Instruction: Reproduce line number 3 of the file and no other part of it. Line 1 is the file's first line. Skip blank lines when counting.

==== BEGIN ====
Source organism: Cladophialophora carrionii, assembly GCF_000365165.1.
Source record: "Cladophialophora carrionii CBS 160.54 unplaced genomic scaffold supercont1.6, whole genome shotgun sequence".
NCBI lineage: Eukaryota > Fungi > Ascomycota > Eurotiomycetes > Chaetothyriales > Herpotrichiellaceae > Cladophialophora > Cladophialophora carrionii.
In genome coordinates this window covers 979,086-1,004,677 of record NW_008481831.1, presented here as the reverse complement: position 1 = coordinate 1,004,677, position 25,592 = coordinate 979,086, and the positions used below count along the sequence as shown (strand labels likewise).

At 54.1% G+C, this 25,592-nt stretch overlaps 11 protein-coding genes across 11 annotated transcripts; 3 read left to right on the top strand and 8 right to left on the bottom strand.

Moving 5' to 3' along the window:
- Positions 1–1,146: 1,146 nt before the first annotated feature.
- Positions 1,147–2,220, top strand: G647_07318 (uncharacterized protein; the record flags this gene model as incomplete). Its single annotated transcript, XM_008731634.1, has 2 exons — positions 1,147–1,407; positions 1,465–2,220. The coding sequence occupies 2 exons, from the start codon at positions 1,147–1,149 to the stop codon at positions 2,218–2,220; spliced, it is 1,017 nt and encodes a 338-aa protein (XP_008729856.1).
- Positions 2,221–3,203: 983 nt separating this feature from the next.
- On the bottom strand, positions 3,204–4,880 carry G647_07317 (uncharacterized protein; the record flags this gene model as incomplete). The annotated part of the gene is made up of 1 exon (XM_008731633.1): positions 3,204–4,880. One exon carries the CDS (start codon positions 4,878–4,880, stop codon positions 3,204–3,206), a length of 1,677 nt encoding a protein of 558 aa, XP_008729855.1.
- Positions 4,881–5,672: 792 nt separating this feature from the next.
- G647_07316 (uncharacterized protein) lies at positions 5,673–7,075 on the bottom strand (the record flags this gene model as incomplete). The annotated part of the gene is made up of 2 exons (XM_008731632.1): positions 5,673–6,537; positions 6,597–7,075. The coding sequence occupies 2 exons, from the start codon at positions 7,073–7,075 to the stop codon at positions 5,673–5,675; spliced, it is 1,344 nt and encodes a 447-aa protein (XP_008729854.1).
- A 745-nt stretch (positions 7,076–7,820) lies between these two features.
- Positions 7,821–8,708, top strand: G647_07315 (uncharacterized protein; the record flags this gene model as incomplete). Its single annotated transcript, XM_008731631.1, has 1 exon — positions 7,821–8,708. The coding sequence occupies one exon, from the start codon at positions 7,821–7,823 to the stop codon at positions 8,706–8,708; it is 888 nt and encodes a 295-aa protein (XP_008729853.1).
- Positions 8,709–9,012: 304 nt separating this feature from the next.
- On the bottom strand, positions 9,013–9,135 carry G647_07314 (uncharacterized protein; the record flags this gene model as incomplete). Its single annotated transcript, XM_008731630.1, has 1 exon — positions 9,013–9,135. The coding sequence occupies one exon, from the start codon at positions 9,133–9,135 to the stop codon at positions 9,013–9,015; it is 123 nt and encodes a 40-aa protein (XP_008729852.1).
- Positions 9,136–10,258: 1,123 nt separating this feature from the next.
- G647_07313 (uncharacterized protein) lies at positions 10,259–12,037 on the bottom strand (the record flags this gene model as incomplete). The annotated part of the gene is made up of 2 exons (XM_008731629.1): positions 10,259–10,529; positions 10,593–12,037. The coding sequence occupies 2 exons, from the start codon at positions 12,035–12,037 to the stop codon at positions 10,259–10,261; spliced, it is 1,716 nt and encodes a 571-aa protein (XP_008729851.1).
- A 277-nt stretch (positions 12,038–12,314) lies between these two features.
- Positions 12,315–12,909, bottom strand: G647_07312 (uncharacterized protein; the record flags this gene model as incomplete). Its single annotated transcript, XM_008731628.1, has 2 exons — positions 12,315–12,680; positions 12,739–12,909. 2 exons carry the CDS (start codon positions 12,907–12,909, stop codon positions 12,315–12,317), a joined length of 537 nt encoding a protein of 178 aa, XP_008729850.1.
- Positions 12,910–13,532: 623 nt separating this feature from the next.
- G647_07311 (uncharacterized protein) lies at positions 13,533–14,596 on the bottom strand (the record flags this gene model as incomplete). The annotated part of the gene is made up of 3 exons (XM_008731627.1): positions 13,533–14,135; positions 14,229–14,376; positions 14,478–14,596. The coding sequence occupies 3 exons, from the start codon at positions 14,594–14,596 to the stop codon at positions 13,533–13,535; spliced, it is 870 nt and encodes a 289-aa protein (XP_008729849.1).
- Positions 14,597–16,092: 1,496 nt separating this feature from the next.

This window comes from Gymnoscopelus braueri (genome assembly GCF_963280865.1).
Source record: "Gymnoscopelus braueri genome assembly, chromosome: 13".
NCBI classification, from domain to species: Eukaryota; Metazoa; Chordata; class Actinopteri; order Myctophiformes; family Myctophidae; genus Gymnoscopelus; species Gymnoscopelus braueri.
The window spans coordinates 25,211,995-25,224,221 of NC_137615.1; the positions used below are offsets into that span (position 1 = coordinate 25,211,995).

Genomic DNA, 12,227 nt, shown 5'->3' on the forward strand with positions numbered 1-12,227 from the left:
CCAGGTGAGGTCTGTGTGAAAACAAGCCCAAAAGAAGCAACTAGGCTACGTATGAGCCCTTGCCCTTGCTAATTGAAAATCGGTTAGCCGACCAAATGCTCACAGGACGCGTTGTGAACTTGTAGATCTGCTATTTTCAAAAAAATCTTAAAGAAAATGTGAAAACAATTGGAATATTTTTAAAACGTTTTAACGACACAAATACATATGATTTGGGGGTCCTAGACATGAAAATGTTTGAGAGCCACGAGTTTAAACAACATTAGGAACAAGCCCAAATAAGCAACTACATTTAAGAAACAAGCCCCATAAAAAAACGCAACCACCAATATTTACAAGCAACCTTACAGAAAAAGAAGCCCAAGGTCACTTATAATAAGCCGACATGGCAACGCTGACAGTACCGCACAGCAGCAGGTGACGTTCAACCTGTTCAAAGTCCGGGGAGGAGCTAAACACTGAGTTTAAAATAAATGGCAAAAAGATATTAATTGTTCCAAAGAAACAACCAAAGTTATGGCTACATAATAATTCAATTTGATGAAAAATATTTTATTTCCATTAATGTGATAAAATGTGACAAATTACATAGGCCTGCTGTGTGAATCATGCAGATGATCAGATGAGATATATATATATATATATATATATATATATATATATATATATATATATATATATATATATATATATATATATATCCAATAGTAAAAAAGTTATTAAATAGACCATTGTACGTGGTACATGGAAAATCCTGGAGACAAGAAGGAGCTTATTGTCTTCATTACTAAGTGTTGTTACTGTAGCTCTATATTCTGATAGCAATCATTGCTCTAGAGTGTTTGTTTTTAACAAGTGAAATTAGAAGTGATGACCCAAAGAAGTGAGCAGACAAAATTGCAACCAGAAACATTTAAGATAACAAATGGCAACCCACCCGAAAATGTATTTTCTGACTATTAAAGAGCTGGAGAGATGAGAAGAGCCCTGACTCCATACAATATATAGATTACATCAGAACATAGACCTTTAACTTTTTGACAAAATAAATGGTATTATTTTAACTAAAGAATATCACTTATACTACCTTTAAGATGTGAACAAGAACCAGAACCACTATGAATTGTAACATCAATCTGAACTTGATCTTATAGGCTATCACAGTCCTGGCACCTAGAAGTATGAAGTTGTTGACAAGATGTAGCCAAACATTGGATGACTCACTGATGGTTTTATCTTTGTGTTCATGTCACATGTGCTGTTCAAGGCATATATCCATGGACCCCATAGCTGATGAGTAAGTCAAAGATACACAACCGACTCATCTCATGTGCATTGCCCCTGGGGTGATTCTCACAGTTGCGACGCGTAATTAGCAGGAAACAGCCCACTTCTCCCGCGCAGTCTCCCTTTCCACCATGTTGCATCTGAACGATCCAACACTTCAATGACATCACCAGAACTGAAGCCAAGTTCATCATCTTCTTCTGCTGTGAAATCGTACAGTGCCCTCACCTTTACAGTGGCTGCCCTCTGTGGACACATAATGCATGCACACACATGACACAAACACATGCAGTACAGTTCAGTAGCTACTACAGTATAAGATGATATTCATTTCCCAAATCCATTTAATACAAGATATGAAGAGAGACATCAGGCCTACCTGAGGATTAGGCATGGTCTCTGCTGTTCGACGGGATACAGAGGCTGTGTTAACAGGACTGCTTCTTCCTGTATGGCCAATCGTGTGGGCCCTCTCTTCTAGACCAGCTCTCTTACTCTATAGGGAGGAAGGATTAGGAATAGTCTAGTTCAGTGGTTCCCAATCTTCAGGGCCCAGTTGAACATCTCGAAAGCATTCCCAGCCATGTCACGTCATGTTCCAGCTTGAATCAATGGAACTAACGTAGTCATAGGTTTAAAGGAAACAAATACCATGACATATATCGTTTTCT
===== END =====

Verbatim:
NCBI lineage: Eukaryota > Fungi > Ascomycota > Eurotiomycetes > Chaetothyriales > Herpotrichiellaceae > Cladophialophora > Cladophialophora carrionii.